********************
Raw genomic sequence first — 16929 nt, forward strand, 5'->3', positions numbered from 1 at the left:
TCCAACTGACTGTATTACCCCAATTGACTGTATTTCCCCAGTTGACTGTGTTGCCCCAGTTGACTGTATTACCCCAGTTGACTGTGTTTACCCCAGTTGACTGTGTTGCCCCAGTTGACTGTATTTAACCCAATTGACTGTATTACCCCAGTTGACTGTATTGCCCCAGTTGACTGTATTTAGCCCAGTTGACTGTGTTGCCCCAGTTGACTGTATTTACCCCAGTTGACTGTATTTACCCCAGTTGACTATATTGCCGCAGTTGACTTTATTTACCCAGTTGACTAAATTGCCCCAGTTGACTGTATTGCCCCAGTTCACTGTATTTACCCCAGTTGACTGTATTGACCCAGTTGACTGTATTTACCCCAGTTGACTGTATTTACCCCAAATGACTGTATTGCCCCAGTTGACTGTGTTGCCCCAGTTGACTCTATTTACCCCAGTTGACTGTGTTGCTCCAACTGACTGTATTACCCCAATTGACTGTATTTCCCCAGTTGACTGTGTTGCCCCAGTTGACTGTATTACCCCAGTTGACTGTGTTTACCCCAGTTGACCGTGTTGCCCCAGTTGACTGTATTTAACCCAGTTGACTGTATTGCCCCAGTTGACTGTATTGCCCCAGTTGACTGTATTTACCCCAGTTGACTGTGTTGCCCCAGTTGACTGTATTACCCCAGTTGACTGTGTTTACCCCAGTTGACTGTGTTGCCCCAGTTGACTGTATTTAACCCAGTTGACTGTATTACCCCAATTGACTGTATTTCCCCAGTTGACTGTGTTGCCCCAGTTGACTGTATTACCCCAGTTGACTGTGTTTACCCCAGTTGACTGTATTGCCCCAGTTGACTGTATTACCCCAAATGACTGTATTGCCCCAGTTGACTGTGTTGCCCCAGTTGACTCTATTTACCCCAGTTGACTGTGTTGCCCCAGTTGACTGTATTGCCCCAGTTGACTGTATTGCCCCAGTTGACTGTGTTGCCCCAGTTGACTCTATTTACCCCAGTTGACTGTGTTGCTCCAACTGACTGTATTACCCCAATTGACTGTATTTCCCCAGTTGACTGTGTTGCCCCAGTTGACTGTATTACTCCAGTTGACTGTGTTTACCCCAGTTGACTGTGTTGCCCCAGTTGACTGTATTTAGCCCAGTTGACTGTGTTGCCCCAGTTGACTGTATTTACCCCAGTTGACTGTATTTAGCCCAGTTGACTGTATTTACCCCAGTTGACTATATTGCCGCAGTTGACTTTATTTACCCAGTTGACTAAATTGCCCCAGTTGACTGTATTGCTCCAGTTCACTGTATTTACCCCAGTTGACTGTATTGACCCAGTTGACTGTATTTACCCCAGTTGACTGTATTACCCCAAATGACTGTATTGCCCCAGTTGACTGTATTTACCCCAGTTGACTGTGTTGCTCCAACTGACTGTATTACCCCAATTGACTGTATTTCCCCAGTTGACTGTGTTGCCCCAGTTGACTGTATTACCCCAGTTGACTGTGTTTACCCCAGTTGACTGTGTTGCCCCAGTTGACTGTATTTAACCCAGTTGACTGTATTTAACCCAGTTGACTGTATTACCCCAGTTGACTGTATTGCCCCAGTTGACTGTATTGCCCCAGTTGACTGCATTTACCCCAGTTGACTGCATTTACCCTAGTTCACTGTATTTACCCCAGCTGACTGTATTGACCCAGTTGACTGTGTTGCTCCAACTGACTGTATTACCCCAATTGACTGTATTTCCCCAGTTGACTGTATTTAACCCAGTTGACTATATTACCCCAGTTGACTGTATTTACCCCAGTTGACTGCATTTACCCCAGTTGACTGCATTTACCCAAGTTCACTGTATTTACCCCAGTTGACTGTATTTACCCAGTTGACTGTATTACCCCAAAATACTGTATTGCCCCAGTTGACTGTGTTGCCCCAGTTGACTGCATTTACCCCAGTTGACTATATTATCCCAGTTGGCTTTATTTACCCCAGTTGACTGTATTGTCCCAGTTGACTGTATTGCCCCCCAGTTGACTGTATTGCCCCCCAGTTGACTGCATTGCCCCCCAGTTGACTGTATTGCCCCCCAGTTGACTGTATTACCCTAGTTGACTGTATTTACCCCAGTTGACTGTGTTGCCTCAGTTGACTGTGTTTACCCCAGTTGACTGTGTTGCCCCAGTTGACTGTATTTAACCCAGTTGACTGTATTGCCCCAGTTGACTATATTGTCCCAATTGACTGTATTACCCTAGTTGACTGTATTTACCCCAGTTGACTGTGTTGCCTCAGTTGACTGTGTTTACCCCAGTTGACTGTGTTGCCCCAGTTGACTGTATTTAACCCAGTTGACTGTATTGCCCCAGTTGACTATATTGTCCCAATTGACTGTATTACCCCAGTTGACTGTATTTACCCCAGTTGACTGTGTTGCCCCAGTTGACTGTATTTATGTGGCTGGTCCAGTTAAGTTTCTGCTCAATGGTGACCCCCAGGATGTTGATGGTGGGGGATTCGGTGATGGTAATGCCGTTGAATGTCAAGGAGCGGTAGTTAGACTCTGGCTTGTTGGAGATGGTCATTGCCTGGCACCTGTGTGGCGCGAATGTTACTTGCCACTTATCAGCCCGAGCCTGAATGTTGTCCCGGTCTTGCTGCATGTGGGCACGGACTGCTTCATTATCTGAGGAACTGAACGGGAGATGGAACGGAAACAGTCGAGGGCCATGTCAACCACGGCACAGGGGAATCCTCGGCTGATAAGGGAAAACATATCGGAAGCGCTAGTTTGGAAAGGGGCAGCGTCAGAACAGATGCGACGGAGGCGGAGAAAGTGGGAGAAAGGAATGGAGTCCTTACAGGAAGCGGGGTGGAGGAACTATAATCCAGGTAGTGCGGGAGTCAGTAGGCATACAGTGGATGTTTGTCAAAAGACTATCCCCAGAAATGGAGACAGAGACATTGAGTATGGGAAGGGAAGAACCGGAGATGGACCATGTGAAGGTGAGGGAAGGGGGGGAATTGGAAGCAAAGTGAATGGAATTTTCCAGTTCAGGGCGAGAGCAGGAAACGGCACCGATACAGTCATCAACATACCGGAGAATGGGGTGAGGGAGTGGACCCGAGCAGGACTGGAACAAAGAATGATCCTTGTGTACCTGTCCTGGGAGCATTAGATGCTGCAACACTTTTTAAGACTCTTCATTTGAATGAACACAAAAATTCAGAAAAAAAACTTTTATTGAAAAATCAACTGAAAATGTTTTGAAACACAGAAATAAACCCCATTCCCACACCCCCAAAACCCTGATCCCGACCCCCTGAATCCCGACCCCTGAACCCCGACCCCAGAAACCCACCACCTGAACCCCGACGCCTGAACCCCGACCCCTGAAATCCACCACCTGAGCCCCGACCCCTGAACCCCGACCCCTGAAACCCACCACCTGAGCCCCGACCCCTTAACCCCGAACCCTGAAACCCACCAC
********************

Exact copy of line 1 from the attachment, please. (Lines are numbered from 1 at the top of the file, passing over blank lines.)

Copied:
Raw genomic sequence first — 16929 nt, forward strand, 5'->3', positions numbered from 1 at the left: